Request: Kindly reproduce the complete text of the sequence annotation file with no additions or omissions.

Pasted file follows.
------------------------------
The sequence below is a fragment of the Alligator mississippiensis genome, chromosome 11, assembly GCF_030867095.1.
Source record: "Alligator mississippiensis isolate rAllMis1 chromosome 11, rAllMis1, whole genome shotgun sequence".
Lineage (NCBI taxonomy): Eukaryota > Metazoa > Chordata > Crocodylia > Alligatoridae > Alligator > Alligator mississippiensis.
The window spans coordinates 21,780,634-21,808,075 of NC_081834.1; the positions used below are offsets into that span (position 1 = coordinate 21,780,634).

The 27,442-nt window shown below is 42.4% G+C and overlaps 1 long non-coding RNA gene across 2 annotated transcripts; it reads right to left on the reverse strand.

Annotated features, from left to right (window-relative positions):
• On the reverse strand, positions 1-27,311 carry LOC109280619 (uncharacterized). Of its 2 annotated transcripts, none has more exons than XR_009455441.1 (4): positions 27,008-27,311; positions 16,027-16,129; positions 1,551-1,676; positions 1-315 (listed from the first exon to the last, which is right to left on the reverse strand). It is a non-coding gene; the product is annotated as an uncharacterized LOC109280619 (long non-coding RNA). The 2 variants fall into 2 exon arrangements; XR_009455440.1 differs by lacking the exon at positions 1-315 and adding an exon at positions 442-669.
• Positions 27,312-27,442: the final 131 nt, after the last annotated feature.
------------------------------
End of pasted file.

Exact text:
The sequence below is a fragment of the Alligator mississippiensis genome, chromosome 11, assembly GCF_030867095.1.
Source record: "Alligator mississippiensis isolate rAllMis1 chromosome 11, rAllMis1, whole genome shotgun sequence".
Lineage (NCBI taxonomy): Eukaryota > Metazoa > Chordata > Crocodylia > Alligatoridae > Alligator > Alligator mississippiensis.
The window spans coordinates 21,780,634-21,808,075 of NC_081834.1; the positions used below are offsets into that span (position 1 = coordinate 21,780,634).

The 27,442-nt window shown below is 42.4% G+C and overlaps 1 long non-coding RNA gene across 2 annotated transcripts; it reads right to left on the reverse strand.

Annotated features, from left to right (window-relative positions):
• On the reverse strand, positions 1-27,311 carry LOC109280619 (uncharacterized). Of its 2 annotated transcripts, none has more exons than XR_009455441.1 (4): positions 27,008-27,311; positions 16,027-16,129; positions 1,551-1,676; positions 1-315 (listed from the first exon to the last, which is right to left on the reverse strand). It is a non-coding gene; the product is annotated as an uncharacterized LOC109280619 (long non-coding RNA). The 2 variants fall into 2 exon arrangements; XR_009455440.1 differs by lacking the exon at positions 1-315 and adding an exon at positions 442-669.
• Positions 27,312-27,442: the final 131 nt, after the last annotated feature.